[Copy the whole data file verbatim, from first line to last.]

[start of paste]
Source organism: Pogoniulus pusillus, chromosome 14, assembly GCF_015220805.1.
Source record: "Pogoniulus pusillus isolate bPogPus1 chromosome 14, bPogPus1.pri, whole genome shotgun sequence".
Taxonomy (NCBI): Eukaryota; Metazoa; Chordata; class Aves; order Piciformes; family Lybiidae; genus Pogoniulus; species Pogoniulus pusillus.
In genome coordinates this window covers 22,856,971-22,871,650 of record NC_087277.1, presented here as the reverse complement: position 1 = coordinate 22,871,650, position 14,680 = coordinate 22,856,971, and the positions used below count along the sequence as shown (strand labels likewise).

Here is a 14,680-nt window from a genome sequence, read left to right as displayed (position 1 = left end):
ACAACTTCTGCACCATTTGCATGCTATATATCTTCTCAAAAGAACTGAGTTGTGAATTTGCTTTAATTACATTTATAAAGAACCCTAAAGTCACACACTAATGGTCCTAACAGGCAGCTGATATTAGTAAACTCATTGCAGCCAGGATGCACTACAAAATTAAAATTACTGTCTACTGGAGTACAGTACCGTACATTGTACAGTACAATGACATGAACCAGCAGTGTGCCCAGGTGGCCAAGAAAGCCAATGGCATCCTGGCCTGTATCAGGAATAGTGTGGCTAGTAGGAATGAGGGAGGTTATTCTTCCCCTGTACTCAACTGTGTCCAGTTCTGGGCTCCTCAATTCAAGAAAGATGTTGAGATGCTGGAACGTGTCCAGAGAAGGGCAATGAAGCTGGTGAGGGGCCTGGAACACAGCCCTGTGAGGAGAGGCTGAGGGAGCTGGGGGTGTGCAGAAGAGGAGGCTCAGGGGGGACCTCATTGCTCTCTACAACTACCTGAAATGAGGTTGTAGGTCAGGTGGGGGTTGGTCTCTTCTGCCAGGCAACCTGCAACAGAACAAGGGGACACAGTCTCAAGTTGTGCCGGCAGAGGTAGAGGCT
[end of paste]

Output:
Source organism: Pogoniulus pusillus, chromosome 14, assembly GCF_015220805.1.
Source record: "Pogoniulus pusillus isolate bPogPus1 chromosome 14, bPogPus1.pri, whole genome shotgun sequence".
Taxonomy (NCBI): Eukaryota; Metazoa; Chordata; class Aves; order Piciformes; family Lybiidae; genus Pogoniulus; species Pogoniulus pusillus.
In genome coordinates this window covers 22,856,971-22,871,650 of record NC_087277.1, presented here as the reverse complement: position 1 = coordinate 22,871,650, position 14,680 = coordinate 22,856,971, and the positions used below count along the sequence as shown (strand labels likewise).

Here is a 14,680-nt window from a genome sequence, read left to right as displayed (position 1 = left end):
ACAACTTCTGCACCATTTGCATGCTATATATCTTCTCAAAAGAACTGAGTTGTGAATTTGCTTTAATTACATTTATAAAGAACCCTAAAGTCACACACTAATGGTCCTAACAGGCAGCTGATATTAGTAAACTCATTGCAGCCAGGATGCACTACAAAATTAAAATTACTGTCTACTGGAGTACAGTACCGTACATTGTACAGTACAATGACATGAACCAGCAGTGTGCCCAGGTGGCCAAGAAAGCCAATGGCATCCTGGCCTGTATCAGGAATAGTGTGGCTAGTAGGAATGAGGGAGGTTATTCTTCCCCTGTACTCAACTGTGTCCAGTTCTGGGCTCCTCAATTCAAGAAAGATGTTGAGATGCTGGAACGTGTCCAGAGAAGGGCAATGAAGCTGGTGAGGGGCCTGGAACACAGCCCTGTGAGGAGAGGCTGAGGGAGCTGGGGGTGTGCAGAAGAGGAGGCTCAGGGGGGACCTCATTGCTCTCTACAACTACCTGAAATGAGGTTGTAGGTCAGGTGGGGGTTGGTCTCTTCTGCCAGGCAACCTGCAACAGAACAAGGGGACACAGTCTCAAGTTGTGCCGGCAGAGGTAGAGGCT